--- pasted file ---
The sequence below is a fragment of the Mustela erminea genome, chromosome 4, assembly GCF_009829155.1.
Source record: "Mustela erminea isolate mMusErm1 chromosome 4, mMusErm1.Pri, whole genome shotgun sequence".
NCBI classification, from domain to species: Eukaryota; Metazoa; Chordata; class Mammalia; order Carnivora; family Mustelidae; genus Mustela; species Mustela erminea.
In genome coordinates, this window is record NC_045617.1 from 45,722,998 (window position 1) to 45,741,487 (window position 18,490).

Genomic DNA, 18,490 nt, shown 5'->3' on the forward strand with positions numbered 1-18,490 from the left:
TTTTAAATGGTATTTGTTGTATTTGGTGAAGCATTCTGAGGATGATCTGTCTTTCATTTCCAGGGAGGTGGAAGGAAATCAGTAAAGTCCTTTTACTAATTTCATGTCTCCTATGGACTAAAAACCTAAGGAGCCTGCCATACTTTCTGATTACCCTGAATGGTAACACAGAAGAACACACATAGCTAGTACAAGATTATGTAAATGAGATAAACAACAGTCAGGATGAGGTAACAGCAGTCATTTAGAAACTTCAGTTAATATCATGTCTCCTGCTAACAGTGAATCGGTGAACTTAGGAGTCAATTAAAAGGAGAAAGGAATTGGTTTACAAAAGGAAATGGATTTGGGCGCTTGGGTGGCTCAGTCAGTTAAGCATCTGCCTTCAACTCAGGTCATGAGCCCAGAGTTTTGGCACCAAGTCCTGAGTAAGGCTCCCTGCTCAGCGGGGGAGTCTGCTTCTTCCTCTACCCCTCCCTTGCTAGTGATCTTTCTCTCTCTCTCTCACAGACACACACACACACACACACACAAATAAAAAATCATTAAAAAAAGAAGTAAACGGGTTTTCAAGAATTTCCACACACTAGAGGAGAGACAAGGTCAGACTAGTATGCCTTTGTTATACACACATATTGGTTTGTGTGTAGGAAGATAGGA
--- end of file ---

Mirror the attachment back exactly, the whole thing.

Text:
The sequence below is a fragment of the Mustela erminea genome, chromosome 4, assembly GCF_009829155.1.
Source record: "Mustela erminea isolate mMusErm1 chromosome 4, mMusErm1.Pri, whole genome shotgun sequence".
NCBI classification, from domain to species: Eukaryota; Metazoa; Chordata; class Mammalia; order Carnivora; family Mustelidae; genus Mustela; species Mustela erminea.
In genome coordinates, this window is record NC_045617.1 from 45,722,998 (window position 1) to 45,741,487 (window position 18,490).

Genomic DNA, 18,490 nt, shown 5'->3' on the forward strand with positions numbered 1-18,490 from the left:
TTTTAAATGGTATTTGTTGTATTTGGTGAAGCATTCTGAGGATGATCTGTCTTTCATTTCCAGGGAGGTGGAAGGAAATCAGTAAAGTCCTTTTACTAATTTCATGTCTCCTATGGACTAAAAACCTAAGGAGCCTGCCATACTTTCTGATTACCCTGAATGGTAACACAGAAGAACACACATAGCTAGTACAAGATTATGTAAATGAGATAAACAACAGTCAGGATGAGGTAACAGCAGTCATTTAGAAACTTCAGTTAATATCATGTCTCCTGCTAACAGTGAATCGGTGAACTTAGGAGTCAATTAAAAGGAGAAAGGAATTGGTTTACAAAAGGAAATGGATTTGGGCGCTTGGGTGGCTCAGTCAGTTAAGCATCTGCCTTCAACTCAGGTCATGAGCCCAGAGTTTTGGCACCAAGTCCTGAGTAAGGCTCCCTGCTCAGCGGGGGAGTCTGCTTCTTCCTCTACCCCTCCCTTGCTAGTGATCTTTCTCTCTCTCTCTCACAGACACACACACACACACACACACAAATAAAAAATCATTAAAAAAAGAAGTAAACGGGTTTTCAAGAATTTCCACACACTAGAGGAGAGACAAGGTCAGACTAGTATGCCTTTGTTATACACACATATTGGTTTGTGTGTAGGAAGATAGGA